It is quite literally the melding of narrative and database. Also, it is represents another point on Manovich’s concept, the narrative is dependent on the use of algorithms.

  4. Sorry I screwed up the HTML code, heres the full thing


    PhotoSketch allows users to create photomontages from basic stick-figure sketches – you don’t even have to have any kind of artistic talent to convey your idea. As explained in the video below, the tool takes a simple sketch of the desired montage elements and pulls photographs that correspond to them from Google, Flickr and Yahoo.

    Sketch2Photo: Internet Image Montage from Tao Chen on Vimeo.

    The program then decides from a variety of matching results which ones work together the best and merges each disparate image element into a cohesive whole. It even matches them to the scene with the correct color tones and adds shadows as needed. The whole process takes about 15 minutes.


    While PhotoSketch is remarkably easy to use, professional graphic designers needn’t worry about it replacing their skills anytime soon. The resulting image montages don’t exactly pass for real photographs, but could actually help designers and digital artists create quick concept images to present to clients, saving a considerable amount of time.


    It doesn’t appear that the tool discriminates between copyrighted and Creative Commons images or compensates the creators of the original images in any way, which would create licensing issues unless the problem is addressed before the tool is made available to the public. But, PhotoSketch does open up a whole new world of possibilities for the Photoshop-illiterate and professionals alike.

    New to WebUrbanist? Click here for the feed see our full archives and urban image galleries. Also visit WebEcoist and see amazing architecture, incredible interiors, fantastic furniture at Dornob and great gadgets, strange science and tech with a twist at Gajitz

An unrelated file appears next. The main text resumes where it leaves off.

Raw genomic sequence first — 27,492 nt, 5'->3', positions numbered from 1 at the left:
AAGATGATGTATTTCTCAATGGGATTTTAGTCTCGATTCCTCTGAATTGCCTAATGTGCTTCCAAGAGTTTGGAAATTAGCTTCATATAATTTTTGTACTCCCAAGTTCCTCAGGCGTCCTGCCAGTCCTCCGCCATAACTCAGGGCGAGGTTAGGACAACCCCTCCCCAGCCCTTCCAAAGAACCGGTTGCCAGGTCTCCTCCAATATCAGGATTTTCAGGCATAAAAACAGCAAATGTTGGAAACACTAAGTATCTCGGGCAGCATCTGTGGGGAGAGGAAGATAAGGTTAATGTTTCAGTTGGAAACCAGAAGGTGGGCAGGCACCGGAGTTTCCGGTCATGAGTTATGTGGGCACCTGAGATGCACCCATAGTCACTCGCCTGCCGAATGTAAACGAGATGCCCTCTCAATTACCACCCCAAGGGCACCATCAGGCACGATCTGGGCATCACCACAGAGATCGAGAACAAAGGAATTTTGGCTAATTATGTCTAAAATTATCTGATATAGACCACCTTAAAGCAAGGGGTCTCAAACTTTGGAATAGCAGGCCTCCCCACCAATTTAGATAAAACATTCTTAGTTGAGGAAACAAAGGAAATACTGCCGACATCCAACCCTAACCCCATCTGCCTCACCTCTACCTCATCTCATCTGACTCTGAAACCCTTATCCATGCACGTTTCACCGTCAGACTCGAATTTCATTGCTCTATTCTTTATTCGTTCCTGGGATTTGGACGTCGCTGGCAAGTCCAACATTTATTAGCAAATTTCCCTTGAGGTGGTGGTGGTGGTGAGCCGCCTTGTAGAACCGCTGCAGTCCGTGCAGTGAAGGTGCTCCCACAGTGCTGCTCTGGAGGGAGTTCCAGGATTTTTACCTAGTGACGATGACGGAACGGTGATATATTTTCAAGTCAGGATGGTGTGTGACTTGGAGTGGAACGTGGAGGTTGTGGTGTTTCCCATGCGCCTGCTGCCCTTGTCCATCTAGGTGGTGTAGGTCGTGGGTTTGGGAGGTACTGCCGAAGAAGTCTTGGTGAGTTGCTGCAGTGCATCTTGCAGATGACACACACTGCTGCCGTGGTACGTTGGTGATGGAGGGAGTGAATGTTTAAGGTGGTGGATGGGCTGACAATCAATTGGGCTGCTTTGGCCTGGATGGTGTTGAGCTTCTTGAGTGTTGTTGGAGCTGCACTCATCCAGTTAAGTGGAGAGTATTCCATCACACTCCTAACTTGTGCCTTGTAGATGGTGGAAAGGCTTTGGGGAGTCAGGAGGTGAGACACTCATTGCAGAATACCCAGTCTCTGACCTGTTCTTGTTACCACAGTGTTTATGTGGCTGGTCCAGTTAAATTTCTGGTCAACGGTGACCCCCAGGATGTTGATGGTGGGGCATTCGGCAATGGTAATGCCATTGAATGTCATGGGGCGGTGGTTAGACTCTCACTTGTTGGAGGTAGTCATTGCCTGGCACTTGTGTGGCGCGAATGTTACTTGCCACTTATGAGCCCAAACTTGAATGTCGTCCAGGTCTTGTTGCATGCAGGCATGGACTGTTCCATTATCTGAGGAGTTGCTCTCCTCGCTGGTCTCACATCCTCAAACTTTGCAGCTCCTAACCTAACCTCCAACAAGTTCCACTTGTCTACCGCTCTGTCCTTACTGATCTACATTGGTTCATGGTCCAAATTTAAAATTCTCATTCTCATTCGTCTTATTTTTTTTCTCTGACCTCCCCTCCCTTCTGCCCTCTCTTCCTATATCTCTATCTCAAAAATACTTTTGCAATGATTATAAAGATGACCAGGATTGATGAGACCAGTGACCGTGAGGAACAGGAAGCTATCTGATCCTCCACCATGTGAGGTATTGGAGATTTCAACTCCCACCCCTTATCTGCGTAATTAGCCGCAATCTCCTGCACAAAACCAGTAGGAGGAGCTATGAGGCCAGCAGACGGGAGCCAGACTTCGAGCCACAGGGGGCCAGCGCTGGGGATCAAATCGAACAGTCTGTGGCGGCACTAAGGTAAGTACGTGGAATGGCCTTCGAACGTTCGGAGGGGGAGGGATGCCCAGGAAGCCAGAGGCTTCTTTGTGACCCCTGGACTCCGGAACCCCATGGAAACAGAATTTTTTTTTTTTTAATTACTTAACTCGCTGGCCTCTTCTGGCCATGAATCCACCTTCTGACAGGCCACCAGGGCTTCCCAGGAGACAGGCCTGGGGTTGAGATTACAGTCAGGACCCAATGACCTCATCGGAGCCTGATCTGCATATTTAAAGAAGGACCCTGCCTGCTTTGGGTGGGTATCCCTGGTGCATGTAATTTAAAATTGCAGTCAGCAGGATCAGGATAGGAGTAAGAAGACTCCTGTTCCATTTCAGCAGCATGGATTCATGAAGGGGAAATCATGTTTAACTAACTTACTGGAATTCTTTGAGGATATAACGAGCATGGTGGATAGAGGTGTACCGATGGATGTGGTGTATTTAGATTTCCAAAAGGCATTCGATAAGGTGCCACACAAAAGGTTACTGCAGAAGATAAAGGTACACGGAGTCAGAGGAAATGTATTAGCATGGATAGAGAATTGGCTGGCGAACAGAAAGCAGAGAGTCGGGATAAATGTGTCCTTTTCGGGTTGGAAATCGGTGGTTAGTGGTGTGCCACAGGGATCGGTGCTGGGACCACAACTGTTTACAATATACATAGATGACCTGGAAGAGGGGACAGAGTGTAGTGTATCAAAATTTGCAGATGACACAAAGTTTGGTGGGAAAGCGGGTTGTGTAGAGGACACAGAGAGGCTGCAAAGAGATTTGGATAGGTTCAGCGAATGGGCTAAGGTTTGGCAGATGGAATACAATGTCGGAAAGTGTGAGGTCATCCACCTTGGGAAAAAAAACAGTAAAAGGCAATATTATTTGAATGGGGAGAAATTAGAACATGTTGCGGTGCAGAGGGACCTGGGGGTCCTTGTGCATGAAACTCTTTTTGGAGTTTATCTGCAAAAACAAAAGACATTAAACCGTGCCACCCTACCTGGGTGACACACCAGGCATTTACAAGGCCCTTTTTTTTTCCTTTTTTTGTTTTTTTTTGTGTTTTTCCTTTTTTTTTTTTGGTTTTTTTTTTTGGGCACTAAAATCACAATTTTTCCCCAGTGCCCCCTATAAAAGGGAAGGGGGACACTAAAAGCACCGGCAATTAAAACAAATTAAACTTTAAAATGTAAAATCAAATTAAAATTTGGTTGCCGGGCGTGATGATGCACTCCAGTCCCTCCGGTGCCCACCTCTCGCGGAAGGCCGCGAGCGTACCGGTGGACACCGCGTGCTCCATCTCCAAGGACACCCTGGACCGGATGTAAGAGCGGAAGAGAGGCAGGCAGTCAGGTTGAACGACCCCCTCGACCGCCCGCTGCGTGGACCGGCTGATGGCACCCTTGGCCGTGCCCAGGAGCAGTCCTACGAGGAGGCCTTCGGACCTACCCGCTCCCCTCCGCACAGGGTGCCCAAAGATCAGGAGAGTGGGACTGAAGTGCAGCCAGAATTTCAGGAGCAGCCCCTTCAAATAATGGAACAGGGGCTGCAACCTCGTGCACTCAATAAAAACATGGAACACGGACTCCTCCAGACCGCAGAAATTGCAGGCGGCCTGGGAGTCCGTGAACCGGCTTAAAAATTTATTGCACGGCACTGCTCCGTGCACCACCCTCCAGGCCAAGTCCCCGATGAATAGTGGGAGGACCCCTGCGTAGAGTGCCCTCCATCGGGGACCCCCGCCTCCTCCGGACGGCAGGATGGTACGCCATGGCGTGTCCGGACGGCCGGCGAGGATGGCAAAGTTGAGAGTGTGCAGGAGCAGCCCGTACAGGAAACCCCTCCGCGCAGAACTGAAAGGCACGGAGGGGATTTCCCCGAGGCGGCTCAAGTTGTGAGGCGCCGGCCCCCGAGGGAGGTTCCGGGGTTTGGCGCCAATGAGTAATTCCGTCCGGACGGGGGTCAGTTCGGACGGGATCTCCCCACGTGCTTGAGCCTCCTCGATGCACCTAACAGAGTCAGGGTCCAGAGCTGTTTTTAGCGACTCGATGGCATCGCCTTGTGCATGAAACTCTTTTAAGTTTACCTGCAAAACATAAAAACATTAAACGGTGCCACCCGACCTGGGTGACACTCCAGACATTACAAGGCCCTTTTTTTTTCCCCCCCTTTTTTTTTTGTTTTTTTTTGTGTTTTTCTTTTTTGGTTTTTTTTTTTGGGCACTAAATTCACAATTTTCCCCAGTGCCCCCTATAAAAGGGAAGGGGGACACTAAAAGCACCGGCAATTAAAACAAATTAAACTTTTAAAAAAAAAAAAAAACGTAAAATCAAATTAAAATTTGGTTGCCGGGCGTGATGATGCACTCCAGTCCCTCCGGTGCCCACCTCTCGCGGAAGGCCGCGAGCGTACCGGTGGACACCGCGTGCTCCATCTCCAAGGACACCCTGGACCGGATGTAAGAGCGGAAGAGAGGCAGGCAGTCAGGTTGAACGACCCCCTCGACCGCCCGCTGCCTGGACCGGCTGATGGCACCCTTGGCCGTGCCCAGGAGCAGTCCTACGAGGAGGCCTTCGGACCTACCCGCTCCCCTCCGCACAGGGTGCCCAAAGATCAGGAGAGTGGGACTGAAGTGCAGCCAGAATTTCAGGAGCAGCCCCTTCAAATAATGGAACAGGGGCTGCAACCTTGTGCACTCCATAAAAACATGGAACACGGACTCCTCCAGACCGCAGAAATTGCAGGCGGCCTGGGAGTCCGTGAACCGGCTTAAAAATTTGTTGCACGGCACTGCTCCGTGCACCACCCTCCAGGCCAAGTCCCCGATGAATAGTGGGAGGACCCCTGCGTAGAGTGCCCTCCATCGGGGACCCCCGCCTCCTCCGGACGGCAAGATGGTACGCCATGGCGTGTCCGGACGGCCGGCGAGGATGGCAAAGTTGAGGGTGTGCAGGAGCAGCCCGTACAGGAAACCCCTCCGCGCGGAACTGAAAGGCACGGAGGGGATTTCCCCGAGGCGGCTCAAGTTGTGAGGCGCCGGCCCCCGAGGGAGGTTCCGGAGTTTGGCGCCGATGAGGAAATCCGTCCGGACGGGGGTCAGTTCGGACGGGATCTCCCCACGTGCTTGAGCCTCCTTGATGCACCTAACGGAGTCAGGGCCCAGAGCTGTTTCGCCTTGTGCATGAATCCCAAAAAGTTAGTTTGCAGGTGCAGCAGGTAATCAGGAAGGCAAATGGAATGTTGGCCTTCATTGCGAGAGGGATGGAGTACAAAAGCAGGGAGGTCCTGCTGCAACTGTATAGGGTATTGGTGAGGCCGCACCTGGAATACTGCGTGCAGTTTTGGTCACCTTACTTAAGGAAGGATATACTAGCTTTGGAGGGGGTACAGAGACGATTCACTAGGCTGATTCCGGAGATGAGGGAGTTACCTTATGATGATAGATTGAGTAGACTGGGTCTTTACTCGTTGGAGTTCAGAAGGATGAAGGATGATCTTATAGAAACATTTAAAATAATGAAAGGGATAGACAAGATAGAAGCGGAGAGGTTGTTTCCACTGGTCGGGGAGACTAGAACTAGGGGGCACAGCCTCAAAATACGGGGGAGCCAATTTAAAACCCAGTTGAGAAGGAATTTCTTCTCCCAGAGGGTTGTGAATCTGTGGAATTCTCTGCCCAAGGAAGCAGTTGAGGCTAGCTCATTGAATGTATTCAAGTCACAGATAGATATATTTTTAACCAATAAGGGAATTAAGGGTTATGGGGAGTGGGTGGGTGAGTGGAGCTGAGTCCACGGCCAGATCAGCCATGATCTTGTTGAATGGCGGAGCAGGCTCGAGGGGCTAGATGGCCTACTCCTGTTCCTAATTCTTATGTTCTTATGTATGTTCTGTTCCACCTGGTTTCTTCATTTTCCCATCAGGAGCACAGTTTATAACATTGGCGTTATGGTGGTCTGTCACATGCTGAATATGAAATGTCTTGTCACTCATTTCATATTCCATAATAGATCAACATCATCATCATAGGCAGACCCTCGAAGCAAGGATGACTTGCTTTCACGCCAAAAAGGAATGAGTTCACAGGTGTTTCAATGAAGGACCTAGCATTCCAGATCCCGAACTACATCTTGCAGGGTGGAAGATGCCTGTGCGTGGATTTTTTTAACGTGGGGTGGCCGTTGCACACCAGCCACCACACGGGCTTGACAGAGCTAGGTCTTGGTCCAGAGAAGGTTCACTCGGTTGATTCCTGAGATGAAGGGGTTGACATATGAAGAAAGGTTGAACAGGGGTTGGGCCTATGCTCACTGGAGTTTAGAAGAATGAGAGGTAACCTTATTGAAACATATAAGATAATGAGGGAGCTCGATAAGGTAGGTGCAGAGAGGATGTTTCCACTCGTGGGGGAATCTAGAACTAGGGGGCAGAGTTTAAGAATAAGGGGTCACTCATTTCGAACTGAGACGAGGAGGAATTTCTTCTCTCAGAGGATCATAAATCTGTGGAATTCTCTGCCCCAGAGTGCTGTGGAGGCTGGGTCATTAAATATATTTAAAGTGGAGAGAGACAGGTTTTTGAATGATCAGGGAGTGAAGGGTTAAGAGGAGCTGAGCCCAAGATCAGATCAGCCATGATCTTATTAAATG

5. For me, the invention and importance of the electronic database is one of the most important topics Manovich touches upon in this passage. The author of this post chose the Manovich quote that databases are a “collection of individual items, with every item possessing the same significance as any other” (218).” While the author of the post uses examples such as flickr or imdb, I think of the importance of databases in large businesses. It goes beyond just having lists of customers and their contact information stored in the database… it makes things increasingly more simple for lower level workers (interns like me!) to complete rather mundane tasks.

    The hedge fund I am currently working for has a database of old, current, and potential clients. The database is huge– it astounds me how much information about the clients it has amassed. Recently, I had a task where I had to send out an email to all of the current and potential clients. Before the creation of electronic databases, I would have had to enter addresses and contacts one by one. However, the highly evolved and “smart” professional database could weed out the clients I did not want to receive the email (the old clients) and automatically send the information to the current and potential clients. I think databases are both the impertative lifelines and fundamental accessibility tools of huge companies that make everything a bit easier for users.

Leave a Reply

Please log in using one of these methods to post your comment: Logo

You are commenting using your account. Log Out /  Change )

Google photo

You are commenting using your Google account. Log Out /  Change )

Twitter picture

You are commenting using your Twitter account. Log Out /  Change )

Facebook photo

You are commenting using your Facebook account. Log Out /  Change )

Connecting to %s